Waikaremoana Local Projects and Trusts
The key environmental initiative at the Waikaremoana Power Scheme is the Kiwi Restoration Project with the Lake Waikaremoana Hapu Restoration Trust (LWHRT).
The LWHRT vision is:
"To facilitate and assist in the restoration and protection of the Lake Waikaremoana Catchment - this includes all waterways, lands and endangered species of flora and fauna."
Genesis Energy agreed initially to support the LWHRT for four years to assist with projects such as the kiwi restoration project on Puketukutuku Peninsula at Lake Waikaremoana. So successful has the partnership been, that on 1 July 2007, Genesis Energy increased its support out to 2017.
This partnership is an exciting opportunity for all involved with both parties taking advantage of the relationship to gain knowledge from each other.
The kiwi restoration programme on Puketukutuku Peninsula began with a research project undertaken by Dr John McLennan of Manaaki Whenua - Landcare Research Ltd, in 1992. Dr John, as he is locally known, identified that stoat predation of young kiwi was a key cause of population decline. With the help of the Department of Conservation (DoC), the Bank of New Zealand Kiwi Recovery Trust and tangata whenua, a 1200 trap kiwi predator management regime was established.
In 2002, Landcare Research wound up their kiwi research at Waikaremoana leaving DoC and the LWHRT to carry on with the management programme, although Dr John continues to remain an important advisor to the LWHRT and to the project. With their increasing knowledge and skill, and the additional support from Genesis Energy, the LWHRT were able to formally take over management of the project from DoC, under a Memorandum of Understanding, signed during a special ceremony at Kuha Marae on 28 July 2007.
Since 2004, a ‘kiwi fence' has been established across the neck of the peninsula. This not only keeps young kiwi from wandering into untrapped areas ensuring they set up their breeding territories withinthe protected area, but it also helps to reduce the number of pests getting onto the heavily trapped area. Once kiwi numbers have increased to ‘carrying capacity', the fence will be removed and each breeding season, a flood of young kiwi will disperse from the trapped area out into the vastness of Te Urewera National Park to help prop up failing kiwi populations over a large part of the Park.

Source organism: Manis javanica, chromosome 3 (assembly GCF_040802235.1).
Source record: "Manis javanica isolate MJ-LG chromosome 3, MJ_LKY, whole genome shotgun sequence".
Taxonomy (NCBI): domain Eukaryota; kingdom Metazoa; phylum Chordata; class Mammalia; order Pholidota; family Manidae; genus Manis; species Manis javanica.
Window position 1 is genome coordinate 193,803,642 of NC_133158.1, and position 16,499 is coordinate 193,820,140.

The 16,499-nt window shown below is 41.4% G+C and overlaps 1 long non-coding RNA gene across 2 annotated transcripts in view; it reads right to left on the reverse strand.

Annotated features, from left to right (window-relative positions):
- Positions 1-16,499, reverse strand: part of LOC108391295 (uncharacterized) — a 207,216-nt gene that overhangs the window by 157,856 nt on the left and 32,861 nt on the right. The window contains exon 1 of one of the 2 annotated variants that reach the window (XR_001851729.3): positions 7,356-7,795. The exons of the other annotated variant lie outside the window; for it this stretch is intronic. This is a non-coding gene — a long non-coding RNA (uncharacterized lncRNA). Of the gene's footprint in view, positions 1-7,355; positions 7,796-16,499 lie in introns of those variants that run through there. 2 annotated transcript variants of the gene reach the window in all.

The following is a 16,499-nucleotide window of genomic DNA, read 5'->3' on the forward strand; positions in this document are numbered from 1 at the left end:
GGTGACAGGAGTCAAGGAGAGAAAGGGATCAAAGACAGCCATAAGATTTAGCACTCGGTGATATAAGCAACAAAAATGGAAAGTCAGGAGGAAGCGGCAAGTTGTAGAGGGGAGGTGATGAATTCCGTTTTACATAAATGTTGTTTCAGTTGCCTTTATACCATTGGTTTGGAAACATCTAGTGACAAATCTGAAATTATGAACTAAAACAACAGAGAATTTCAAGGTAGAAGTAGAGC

The next step in the project is to replicate the Puketukutuku Peninsula management regime on the adjoining Whareama Peninsula to ultimately provide in excess of 200 pairs of breeding kiwi, on over 1,000 ha of protected kiwi forest, pumping kiwi chicks out into the wider Lake Waikaremoana catchment every year.
Monitoring the nesting attempts of many adult pairs of radio tagged kiwi; transmitter changes; checking, clearing and rebaiting miles of trap lines every week; fence building and maintenance; and keeping track on the survival of increasing numbers of juvenile kiwi; is all labour intensive work for LWHRT staff, who spend countless hours walking the bushclad hills of Waikaremoana - often at night.
Genesis Energy is extremely proud to be working with the LWHRT, both in terms of the amazing success of the kiwi project they run, and the opportunities for Waananga (knowledge sharing) to help the company's own staff better understand tangata whenua and their environmental values. The partnership continues to help Genesis Energy better appreciate and manage the environmental and cultural issues associated with operating the Waikaremoana Power Scheme.